Whether it's for Academy Award-winning performances, or for being her usual self, actress Jennifer Lawrence has always found herself in the spotlight.
The 25-year-old actress, in her efforts to point out the inconsistencies in "the big picture" of society, often ends up trending for, ironically, the most trivial of things.
Such is the recent case of her essay which appears on Lenny, a newsletter founded by Lena Dunham. Dunham brought up the idea of writing for Lenny, to which Lawrence agreed.
Lawrence admitted that she thought of Dunham as a "genius" and that she was "excited to start thinking about what to complain about."
Lawrence started off her piece by describing herself as "ever-so-slightly quiet" when it comes to talking about feminism, as she dislikes giving statements on trending topics.
"It's hard for me to speak about my experience as a working woman because I can safely say my problems aren't exactly relatable," Lawrence shared.
She then referred to the recent Sony hack to transition to what she really meant to talk about: the gender wage gap in Hollywood.
When the cyber-attack was launched against Sony Pictures Entertainment, confidential information was leaked. The disclosure included documents containing key financial information, such as compensation for artists. Lawrence found out how much less she was being paid in comparison to male co-stars.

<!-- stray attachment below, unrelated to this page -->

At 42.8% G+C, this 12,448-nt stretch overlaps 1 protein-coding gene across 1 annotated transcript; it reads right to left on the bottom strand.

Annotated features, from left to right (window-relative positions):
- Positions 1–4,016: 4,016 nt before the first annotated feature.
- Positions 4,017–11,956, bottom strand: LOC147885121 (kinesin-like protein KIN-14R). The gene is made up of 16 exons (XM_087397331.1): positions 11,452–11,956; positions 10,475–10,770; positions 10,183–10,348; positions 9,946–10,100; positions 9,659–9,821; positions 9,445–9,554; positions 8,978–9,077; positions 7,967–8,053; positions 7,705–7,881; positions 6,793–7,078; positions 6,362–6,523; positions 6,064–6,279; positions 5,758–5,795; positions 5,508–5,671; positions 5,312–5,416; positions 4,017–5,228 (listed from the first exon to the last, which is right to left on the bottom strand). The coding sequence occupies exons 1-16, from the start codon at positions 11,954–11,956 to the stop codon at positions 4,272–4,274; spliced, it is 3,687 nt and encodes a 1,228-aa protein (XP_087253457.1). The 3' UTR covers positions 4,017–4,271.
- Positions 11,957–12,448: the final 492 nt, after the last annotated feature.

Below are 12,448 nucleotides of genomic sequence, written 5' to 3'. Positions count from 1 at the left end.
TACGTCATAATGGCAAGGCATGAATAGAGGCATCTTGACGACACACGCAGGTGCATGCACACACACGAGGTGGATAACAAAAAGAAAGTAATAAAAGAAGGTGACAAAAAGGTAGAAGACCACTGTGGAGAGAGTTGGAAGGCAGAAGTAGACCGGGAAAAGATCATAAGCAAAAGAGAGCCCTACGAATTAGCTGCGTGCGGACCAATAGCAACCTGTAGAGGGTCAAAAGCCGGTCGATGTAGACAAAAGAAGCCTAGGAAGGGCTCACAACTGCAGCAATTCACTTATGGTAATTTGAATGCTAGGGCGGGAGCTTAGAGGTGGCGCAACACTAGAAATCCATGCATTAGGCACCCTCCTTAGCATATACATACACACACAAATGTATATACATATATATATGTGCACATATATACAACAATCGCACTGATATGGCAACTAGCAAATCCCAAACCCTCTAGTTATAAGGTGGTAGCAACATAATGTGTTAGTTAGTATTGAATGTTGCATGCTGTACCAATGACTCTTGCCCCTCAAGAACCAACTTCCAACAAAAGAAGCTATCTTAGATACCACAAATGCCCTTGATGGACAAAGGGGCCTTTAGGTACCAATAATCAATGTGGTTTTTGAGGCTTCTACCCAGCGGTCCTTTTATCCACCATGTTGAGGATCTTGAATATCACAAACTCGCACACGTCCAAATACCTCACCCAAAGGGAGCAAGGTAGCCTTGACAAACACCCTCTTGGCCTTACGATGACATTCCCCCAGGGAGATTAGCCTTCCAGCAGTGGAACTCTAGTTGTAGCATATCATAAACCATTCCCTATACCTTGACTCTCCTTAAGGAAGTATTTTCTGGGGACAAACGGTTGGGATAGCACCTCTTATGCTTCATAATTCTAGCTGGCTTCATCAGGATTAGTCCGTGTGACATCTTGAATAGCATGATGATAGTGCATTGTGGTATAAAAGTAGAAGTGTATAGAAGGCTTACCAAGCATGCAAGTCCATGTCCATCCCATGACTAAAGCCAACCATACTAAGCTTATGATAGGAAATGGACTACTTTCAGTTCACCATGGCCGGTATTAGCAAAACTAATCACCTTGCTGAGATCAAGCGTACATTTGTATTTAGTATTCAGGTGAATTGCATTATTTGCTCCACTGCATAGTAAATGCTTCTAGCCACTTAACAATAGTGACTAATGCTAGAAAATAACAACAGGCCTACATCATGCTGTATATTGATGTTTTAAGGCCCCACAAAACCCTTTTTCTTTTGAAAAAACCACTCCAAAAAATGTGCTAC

"I didn't get mad at Sony. I got mad at myself. I failed as a negotiator because I gave up early."
Lawrence struggled with the question of surfacing this issue, both to Sony and to the public.
"I would be lying if I didn't say there was an element of wanting to be liked that influenced my decision to close the deal without a real fight."
She then argued how women today still find themselves fighting against social conditioning that involves expressing opinion in a way that doesn't offend men.
The Internet, of course, exploded with this news--which is, in another twist of irony, exactly what Lawrence was talking about.
Either way, the Hunger Games lead isn't having of it.
"I'm over trying to find the "adorable" way to state my opinion and still be likable!" she concludes.